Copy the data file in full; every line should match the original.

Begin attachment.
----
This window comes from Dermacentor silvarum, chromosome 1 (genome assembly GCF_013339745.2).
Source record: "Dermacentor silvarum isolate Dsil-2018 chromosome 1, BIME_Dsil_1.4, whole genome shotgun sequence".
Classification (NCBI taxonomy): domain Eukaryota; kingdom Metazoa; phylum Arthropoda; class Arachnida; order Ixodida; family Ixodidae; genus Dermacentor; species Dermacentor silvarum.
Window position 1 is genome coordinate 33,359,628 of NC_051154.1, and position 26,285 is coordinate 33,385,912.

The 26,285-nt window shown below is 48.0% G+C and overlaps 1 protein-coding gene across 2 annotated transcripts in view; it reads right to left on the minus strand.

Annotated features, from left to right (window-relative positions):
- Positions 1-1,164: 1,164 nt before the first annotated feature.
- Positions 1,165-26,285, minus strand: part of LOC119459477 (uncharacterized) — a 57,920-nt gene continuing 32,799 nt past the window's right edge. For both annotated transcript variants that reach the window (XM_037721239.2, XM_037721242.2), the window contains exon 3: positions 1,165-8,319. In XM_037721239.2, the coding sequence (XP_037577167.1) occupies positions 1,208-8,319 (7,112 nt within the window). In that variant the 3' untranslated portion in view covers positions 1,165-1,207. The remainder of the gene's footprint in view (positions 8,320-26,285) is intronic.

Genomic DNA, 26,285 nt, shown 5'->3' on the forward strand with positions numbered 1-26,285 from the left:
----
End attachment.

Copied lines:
This window comes from Dermacentor silvarum, chromosome 1 (genome assembly GCF_013339745.2).
Source record: "Dermacentor silvarum isolate Dsil-2018 chromosome 1, BIME_Dsil_1.4, whole genome shotgun sequence".
Classification (NCBI taxonomy): domain Eukaryota; kingdom Metazoa; phylum Arthropoda; class Arachnida; order Ixodida; family Ixodidae; genus Dermacentor; species Dermacentor silvarum.
Window position 1 is genome coordinate 33,359,628 of NC_051154.1, and position 26,285 is coordinate 33,385,912.

The 26,285-nt window shown below is 48.0% G+C and overlaps 1 protein-coding gene across 2 annotated transcripts in view; it reads right to left on the minus strand.

Annotated features, from left to right (window-relative positions):
- Positions 1-1,164: 1,164 nt before the first annotated feature.
- Positions 1,165-26,285, minus strand: part of LOC119459477 (uncharacterized) — a 57,920-nt gene continuing 32,799 nt past the window's right edge. For both annotated transcript variants that reach the window (XM_037721239.2, XM_037721242.2), the window contains exon 3: positions 1,165-8,319. In XM_037721239.2, the coding sequence (XP_037577167.1) occupies positions 1,208-8,319 (7,112 nt within the window). In that variant the 3' untranslated portion in view covers positions 1,165-1,207. The remainder of the gene's footprint in view (positions 8,320-26,285) is intronic.

Genomic DNA, 26,285 nt, shown 5'->3' on the forward strand with positions numbered 1-26,285 from the left: